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Shacharit [?a?a'?it] (Hebrew: ?ari?),[1] or Shacharis in Ashkenazi Hebrew, is the morning Tefillah (prayer) of Judaism, one of the three daily prayers.

Different traditions identify different primary components of Shacharit. Essentially all agree that Pesukei dezimra, the Shema and its blessings, and the Amidah are major sections. Some identify the preliminary blessings and readings, as a first, distinct section. Others say that Tachanun is a separate section, as well as the concluding blessings.[2] On certain days, there are additional prayers and services added to Shacharit, including Mussaf and a Torah reading.


Shacharit on Tel Aviv beach

Shacharit according to tradition was identified as a time of prayer by Abraham, as Genesis 19:27 states, "Abraham arose early in the morning," which traditionally is the first Shacharit.[3] However, Abraham's prayer did not become a standardized prayer. The sages of the Great Assembly may have formulated blessings and prayers that later became part of Shacharit.[4] However, the siddur, or prayerbook as we know it, was not fully formed until around the 7th century CE The prayers said still vary among congregations and Jewish communities.

Shacharit was also instituted in part as a replacement of the daily morning Temple service after the destruction of the Temple.


Shacharit comes from the Hebrew root (shakhar), meaning dawn.

In Eastern Yiddish, praying is also identified by the verb daven, which comes from the same Latin root as the English word divine.[5]Davening Shacharit is the Yinglish term for doing the service.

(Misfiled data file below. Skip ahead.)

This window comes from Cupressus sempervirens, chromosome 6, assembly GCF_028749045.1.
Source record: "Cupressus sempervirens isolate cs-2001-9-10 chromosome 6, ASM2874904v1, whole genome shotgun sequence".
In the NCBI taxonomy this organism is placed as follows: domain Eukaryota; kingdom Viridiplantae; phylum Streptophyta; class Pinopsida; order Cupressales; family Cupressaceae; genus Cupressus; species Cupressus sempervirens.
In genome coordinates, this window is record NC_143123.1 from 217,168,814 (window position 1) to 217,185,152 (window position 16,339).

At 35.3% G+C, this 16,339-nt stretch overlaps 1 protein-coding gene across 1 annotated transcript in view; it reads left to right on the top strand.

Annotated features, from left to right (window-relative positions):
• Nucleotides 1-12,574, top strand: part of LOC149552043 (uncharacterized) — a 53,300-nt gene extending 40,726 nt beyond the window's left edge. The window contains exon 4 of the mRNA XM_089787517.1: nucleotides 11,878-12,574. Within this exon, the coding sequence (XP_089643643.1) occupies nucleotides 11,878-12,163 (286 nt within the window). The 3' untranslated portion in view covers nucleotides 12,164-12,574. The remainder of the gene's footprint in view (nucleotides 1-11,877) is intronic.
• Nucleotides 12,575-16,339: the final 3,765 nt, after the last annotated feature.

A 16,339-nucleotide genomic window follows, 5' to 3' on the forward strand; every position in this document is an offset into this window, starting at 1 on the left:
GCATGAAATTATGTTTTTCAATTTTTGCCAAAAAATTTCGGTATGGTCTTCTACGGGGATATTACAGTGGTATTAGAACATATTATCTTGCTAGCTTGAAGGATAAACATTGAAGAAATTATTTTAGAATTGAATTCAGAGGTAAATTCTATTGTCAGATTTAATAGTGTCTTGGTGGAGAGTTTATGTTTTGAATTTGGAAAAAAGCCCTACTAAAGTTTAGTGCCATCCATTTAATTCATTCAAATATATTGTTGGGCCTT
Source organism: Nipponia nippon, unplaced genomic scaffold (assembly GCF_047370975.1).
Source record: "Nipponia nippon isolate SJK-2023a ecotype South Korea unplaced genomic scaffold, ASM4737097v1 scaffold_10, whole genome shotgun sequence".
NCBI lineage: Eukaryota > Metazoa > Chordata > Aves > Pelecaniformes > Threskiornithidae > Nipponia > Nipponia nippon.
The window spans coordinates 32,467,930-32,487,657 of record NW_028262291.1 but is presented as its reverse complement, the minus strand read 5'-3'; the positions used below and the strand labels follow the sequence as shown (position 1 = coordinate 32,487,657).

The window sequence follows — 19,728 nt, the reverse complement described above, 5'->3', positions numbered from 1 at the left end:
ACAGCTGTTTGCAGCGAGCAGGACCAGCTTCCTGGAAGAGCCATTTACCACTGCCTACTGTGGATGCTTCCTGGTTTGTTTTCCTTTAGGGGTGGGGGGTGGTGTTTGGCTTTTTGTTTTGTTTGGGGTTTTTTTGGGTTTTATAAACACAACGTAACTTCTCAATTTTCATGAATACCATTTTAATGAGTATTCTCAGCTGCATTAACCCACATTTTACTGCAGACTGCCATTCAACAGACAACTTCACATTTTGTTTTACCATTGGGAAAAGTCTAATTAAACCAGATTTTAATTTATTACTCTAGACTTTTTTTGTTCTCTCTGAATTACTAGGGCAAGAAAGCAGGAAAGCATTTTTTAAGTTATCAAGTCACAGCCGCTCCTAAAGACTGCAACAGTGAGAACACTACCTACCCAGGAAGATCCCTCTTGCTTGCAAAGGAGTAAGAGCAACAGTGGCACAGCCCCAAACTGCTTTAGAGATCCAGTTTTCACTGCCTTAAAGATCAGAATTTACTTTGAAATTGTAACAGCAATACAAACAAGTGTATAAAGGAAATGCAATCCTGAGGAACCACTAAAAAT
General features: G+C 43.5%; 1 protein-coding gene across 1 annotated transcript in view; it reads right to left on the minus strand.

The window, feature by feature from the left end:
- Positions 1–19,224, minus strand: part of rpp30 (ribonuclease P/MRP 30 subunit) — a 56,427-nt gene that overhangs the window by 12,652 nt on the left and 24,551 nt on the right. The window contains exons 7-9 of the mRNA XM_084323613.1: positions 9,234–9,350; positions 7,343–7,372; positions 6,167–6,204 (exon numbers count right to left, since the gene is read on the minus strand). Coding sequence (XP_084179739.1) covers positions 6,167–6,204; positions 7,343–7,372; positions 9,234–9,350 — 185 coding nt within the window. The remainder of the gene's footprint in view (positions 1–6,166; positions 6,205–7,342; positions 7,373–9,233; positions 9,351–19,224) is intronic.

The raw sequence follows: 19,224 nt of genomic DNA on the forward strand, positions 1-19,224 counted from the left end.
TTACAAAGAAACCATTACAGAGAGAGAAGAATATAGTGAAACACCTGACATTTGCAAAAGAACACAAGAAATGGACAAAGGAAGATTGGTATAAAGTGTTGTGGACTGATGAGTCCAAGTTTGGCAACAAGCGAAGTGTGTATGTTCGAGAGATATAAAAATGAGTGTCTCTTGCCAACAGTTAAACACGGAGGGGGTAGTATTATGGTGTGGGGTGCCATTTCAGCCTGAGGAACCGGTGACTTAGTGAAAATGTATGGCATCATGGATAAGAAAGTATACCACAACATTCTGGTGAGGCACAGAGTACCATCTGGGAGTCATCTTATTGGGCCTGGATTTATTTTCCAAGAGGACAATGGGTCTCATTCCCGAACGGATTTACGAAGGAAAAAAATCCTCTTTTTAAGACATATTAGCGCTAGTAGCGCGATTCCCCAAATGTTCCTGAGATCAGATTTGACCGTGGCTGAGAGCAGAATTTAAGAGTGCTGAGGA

During or before Shacharit, Jews put on their tefillin and/or tallit, according to their tradition. Both actions are accompanied by blessings.[6] Some do not eat until they have prayed.[7]

Traditionally, a series of introductory prayers are said as the start of Shacharit. The main pieces of these prayers are Pesukei dezimra, consisting of numerous psalms, hymns, and prayers. Pesukei dezimra is said so that an individual will have praised God before making requests, which might be considered rude.

The Shema and its related blessings are said. One should "concentrate on fulfilling the positive commandment of reciting the Shema" before reciting it. One should be sure to say it clearly and not to slur words together.[8]

Shemoneh Esrei (The Amidah), a series of 19 blessings is recited. On Shabbat and Yom Tov, only 7 blessings are said. The blessings cover a variety of issues and ethics such as Jerusalem, crops, and prayer.

Tachanun, a supplication consisting of a collection of passages from the Hebrew bible (Tanakh) is said. On Mondays and Thursdays, a longer version is recited. On other days, the extra parts are omitted. The main part of Tachanun is traditionally said with one's head resting on his or her arm.

On certain days, there is a Torah reading at this point in the service. On most days, three aliyot are given as honors. Seven are given on Shabbat.[9]

The service concludes, typically with Adon Olam, Psalm of the Day, and Prayer for Peace.


According to Jewish law, the earliest time to recite the morning service is when there is enough natural light "one can see a familiar acquaintance six feet away." It is a subjective standard. After sunrise and before mid-day is the usual time for this prayer service. The latest time one may recite the morning service is astronomical noon referred to as chatzot.[10] After that, the afternoon service can be recited; it is called mincha.

See also


  1. ^ Shachrith (Hebrew: ) - with a - in the Yemenite tradition.
  2. ^ "What is Shacharit?". Retrieved .
  3. ^ "Daily Services". Retrieved .
  4. ^ Mishneh Torah, Laws of Prayer 1:4
  5. ^ "". Retrieved .
  6. ^ "Judaism 101: Donning Tallit and Tefillin". Retrieved .
  7. ^ "Eating Before Davening". 2010-12-30. Retrieved .
  8. ^ The Artscroll Siddur, Second Edition
  9. ^ How to have an Aliyah to the Torah Archived 2002-08-14 at the Wayback Machine.
  10. ^ "Torah Tidbits - Shabbat Parshat B'chuotai". Orthodox Union Israel Center. Archived from the original on 2012-09-07.

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